Coronavirus kindness: South Bay nonprofit collecting baby formula for families in need

SAN JOSE, Calif. (KGO) -- South Bay nonprofit, Empower & Excel, is setting out to help mothers struggling to find basic necessities for their babies during the novel coronavirus pandemic.

Officials in hard-hit Santa Clara County said the region's biggest needs right now, especially for single moms, include formula and diapers. Some of the most expensive items needed to care for newborns.

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Pandemic panic buying has left some store shelves barren. ABC7 News has reported on people clearing shelves of toilet paper, hand-sanitizer and other supplies.

In this situation, we're learning what others have hoarded can impact the health of infants. Especially those who were recently born into low-income communities.

"There is a lot of need for baby formula and diapers," Ayesha Charagulla said. "These families have lost a significant income, or lost their jobs due to this outbreak."



Charagulla is the president and CEO of Empower & Excel.

She explained, after speaking with a Santa Clara County official, her organization put out calls to local pediatricians.

Her son Nihaar Charagulla is leading the youth effort to collect formula and funds for those families.

"Overall, we've been able to collect 200 cans of baby formula and we just started like a week ago," he said. "As well as $500 worth of donations."

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Ayesha Charagulla added, "Based on that calculation, we can give away two cans per family. At least, they can live up for two months happily without worrying what to feed their babies."

Charmayne Moran with the Santa Clara County Probation Department explained the donations will go to 75 women across East San Jose.

"Some of the families that live there are obviously families who have a lot of need," she described. "Who don't have resources to go out and buy formula and diapers especially during COVID-19."

Moran said those being served aren't already getting assistance from the county.

"Particularly those individuals who are less connected to services. So, families who are hard to reach, or families who are not involved in the child welfare system," she said. "Or who are not accessing services through the FRC because the county is in collaboration with First Five and with other county departments."

Moran said the donations will be handed out at an upcoming scheduled food distribution.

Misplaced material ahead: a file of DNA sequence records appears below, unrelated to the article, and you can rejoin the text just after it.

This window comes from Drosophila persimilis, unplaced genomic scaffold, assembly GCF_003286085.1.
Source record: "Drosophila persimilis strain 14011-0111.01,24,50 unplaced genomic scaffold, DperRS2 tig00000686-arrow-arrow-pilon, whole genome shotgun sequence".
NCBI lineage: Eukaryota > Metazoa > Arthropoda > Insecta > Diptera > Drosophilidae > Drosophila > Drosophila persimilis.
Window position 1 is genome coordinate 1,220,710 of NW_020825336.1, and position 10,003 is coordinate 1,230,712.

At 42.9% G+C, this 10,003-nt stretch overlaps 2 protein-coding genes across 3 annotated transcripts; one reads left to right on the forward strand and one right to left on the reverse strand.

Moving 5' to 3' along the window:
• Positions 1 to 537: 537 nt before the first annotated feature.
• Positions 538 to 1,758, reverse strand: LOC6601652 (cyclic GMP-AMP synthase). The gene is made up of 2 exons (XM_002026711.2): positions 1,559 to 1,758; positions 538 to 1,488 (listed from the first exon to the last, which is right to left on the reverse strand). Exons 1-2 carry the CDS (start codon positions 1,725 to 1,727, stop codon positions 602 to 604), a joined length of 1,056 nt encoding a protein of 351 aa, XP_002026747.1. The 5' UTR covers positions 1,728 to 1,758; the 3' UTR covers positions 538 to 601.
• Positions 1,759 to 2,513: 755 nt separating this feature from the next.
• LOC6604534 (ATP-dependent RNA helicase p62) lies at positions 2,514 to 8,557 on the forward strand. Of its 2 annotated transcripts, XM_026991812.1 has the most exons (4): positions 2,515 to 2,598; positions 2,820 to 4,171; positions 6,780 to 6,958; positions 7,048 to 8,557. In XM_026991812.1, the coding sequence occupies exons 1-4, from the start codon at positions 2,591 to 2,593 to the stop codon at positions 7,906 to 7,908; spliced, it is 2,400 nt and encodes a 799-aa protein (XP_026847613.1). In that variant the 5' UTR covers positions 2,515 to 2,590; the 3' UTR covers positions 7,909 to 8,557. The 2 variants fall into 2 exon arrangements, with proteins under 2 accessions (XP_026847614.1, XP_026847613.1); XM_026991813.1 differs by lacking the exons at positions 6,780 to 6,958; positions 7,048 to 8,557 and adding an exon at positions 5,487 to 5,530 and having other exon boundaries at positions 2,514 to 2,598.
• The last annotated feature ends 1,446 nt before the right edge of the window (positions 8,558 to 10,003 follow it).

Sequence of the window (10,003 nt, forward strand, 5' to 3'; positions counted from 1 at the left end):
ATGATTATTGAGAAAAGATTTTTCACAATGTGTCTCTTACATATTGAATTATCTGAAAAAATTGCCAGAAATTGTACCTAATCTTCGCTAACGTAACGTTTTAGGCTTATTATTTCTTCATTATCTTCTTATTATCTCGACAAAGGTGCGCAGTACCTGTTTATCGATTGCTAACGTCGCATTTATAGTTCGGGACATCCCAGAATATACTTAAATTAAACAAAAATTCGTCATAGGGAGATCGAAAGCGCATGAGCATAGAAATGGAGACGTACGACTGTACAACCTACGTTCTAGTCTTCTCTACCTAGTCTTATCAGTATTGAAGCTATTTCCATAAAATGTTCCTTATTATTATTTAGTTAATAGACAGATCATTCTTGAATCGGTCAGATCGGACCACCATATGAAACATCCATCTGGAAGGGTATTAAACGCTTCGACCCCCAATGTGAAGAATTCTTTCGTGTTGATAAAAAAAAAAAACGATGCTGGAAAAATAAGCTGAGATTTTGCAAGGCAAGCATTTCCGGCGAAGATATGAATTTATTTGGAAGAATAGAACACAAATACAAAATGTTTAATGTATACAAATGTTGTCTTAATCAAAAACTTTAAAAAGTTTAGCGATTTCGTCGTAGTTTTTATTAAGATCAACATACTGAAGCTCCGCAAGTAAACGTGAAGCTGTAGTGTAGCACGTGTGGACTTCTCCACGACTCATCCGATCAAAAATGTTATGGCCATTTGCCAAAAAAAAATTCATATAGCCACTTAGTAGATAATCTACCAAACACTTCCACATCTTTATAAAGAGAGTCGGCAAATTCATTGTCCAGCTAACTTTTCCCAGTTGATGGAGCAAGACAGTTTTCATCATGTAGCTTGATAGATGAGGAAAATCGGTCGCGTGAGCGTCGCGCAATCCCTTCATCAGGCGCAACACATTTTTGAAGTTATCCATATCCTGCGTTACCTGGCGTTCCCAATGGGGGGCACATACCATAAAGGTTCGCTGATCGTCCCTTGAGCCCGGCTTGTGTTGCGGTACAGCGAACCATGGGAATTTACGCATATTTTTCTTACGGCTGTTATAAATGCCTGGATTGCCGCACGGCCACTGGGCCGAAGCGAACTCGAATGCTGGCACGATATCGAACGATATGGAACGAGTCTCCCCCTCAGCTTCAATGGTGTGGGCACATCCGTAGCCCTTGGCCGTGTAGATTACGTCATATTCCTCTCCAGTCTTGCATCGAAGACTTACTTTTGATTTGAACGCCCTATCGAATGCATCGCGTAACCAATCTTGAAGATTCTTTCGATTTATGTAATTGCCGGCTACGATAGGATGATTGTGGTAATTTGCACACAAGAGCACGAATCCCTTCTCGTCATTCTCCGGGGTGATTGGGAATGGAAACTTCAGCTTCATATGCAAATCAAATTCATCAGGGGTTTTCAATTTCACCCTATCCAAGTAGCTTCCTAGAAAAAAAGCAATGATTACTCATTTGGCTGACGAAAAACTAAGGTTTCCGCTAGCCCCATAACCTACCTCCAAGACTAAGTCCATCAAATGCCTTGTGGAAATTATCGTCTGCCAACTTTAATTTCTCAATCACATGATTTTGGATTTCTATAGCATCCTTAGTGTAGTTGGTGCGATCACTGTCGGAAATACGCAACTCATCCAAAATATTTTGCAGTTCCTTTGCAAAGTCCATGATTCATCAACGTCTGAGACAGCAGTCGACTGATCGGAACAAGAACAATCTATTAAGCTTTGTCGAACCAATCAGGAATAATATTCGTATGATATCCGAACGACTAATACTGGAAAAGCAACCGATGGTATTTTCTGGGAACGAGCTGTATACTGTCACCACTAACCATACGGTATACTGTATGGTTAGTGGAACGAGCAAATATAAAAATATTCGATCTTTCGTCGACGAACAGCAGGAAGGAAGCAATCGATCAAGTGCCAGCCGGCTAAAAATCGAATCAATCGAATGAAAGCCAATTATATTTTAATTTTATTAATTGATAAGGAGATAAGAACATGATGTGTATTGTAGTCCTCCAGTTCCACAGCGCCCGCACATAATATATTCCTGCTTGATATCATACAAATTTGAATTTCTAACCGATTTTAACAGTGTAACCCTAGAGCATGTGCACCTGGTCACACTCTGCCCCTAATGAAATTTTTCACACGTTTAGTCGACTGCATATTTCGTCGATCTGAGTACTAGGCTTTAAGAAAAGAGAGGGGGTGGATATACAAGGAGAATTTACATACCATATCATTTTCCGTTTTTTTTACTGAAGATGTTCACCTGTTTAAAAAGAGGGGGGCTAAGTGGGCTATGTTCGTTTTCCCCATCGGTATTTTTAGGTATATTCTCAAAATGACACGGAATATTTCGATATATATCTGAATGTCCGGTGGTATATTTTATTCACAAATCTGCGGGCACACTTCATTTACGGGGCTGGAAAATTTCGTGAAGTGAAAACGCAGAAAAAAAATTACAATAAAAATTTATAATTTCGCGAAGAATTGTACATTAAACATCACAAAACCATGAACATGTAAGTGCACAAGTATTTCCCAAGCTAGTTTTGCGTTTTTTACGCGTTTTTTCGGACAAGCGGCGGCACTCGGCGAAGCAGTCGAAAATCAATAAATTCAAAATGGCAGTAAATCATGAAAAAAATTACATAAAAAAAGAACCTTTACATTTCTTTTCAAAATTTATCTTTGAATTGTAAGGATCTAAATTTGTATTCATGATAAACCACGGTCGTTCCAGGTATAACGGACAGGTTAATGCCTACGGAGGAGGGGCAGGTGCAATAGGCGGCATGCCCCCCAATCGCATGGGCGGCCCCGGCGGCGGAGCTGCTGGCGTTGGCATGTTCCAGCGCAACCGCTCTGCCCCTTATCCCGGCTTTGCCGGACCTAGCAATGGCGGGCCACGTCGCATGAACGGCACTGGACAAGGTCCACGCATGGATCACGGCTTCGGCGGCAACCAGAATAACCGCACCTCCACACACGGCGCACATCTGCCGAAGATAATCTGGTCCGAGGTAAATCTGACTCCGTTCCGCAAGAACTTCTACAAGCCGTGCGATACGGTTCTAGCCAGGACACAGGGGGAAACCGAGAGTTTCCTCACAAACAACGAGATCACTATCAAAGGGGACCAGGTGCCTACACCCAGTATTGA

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"There's a large amount of single moms with more than two children in the household. So, we know that there's a need," she said.

If you're interested in learning more about the community receiving the donations, click here.

Dr. Baraka Floyd is an outpatient general pediatrician at Stanford Children's Hospital. Her focus is serving the mid-Peninsula's low-income population.

"For low-income families, being able to afford formula at all can be challenging. Which is why services like WIC are so important," she said.

However, COVID-19 isn't making it easy.

"What we're finding is for a lot of families, they are having to physically go to the store, find that there's no formula. Then they have to contact the store manager, or contact the store to find out when there will be formula," she explained. "And then try to time going back out in the context of having a newborn, an additional person in your family, other children you might be dealing with. And then also having to deal with all of the worries and stress that we're all feeling right now."

Additionally, Floyd said, "Because of panic buying and things of that nature, there's not enough formula for those who need it."

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Pediatricians told ABC7 News some mothers are getting desperate, and are turning to dairy or diluting. Both measures can be dangerous.

Dr. Pronoti Nigam with Evergreen Pediatrics Inc. in San Jose said, "Cow milk can cause microscopic bleeding and anemia. So, we don't recommend it before the first birthday."

Diluting formula means that instead of mixing the formula per the manufacturer's instructions, some mothers are trying to ration their supply.

So, they're adding more water to the powder.

Dr. Floyd explained why that could harm the baby.

"One, it obviously decreases the amount of nutrition that your baby's getting that they need to grow. And really, their only job in the first few months is to grow," she said. "The other part that's actually really dangerous, is for young babies especially, their young bodies don't handle water in the same way that you or I do."

For now, Empower & Excel continues to partner with others in the community, collecting baby formula for families struggling during COVID-19.

For more information on this effort, visit the nonprofit organization's website here.

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